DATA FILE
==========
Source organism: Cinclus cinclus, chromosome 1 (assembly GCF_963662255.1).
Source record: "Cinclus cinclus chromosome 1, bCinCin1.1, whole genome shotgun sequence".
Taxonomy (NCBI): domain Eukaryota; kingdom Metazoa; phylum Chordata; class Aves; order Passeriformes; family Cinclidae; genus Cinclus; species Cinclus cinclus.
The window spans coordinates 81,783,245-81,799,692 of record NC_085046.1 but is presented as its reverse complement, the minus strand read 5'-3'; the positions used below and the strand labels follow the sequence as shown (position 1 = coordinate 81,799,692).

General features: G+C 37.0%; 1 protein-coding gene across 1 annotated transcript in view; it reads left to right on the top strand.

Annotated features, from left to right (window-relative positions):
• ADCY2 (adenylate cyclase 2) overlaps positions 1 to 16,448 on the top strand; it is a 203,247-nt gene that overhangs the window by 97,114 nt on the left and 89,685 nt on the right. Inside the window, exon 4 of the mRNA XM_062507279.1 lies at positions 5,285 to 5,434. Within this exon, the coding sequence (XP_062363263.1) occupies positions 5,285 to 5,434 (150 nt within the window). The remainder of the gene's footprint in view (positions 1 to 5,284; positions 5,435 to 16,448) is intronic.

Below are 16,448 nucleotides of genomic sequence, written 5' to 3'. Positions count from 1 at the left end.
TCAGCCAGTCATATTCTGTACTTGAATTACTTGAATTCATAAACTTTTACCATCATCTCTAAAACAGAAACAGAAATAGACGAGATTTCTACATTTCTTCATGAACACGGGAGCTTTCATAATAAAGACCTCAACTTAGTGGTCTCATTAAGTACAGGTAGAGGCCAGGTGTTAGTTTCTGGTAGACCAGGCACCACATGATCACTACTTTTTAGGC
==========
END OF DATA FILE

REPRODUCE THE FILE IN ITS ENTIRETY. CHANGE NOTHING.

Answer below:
Source organism: Cinclus cinclus, chromosome 1 (assembly GCF_963662255.1).
Source record: "Cinclus cinclus chromosome 1, bCinCin1.1, whole genome shotgun sequence".
Taxonomy (NCBI): domain Eukaryota; kingdom Metazoa; phylum Chordata; class Aves; order Passeriformes; family Cinclidae; genus Cinclus; species Cinclus cinclus.
The window spans coordinates 81,783,245-81,799,692 of record NC_085046.1 but is presented as its reverse complement, the minus strand read 5'-3'; the positions used below and the strand labels follow the sequence as shown (position 1 = coordinate 81,799,692).

General features: G+C 37.0%; 1 protein-coding gene across 1 annotated transcript in view; it reads left to right on the top strand.

Annotated features, from left to right (window-relative positions):
• ADCY2 (adenylate cyclase 2) overlaps positions 1 to 16,448 on the top strand; it is a 203,247-nt gene that overhangs the window by 97,114 nt on the left and 89,685 nt on the right. Inside the window, exon 4 of the mRNA XM_062507279.1 lies at positions 5,285 to 5,434. Within this exon, the coding sequence (XP_062363263.1) occupies positions 5,285 to 5,434 (150 nt within the window). The remainder of the gene's footprint in view (positions 1 to 5,284; positions 5,435 to 16,448) is intronic.

Below are 16,448 nucleotides of genomic sequence, written 5' to 3'. Positions count from 1 at the left end.
TCAGCCAGTCATATTCTGTACTTGAATTACTTGAATTCATAAACTTTTACCATCATCTCTAAAACAGAAACAGAAATAGACGAGATTTCTACATTTCTTCATGAACACGGGAGCTTTCATAATAAAGACCTCAACTTAGTGGTCTCATTAAGTACAGGTAGAGGCCAGGTGTTAGTTTCTGGTAGACCAGGCACCACATGATCACTACTTTTTAGGC